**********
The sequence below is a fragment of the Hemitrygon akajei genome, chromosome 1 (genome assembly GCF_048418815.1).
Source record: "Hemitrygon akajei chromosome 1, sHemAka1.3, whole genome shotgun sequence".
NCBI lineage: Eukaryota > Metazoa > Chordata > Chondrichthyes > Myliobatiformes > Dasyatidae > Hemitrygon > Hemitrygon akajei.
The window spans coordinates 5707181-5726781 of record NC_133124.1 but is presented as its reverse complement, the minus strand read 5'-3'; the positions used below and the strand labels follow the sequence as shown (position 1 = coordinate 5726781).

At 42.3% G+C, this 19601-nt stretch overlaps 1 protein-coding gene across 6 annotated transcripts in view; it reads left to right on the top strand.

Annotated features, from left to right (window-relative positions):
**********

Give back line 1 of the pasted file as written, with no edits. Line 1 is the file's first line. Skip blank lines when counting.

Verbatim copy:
The sequence below is a fragment of the Hemitrygon akajei genome, chromosome 1 (genome assembly GCF_048418815.1).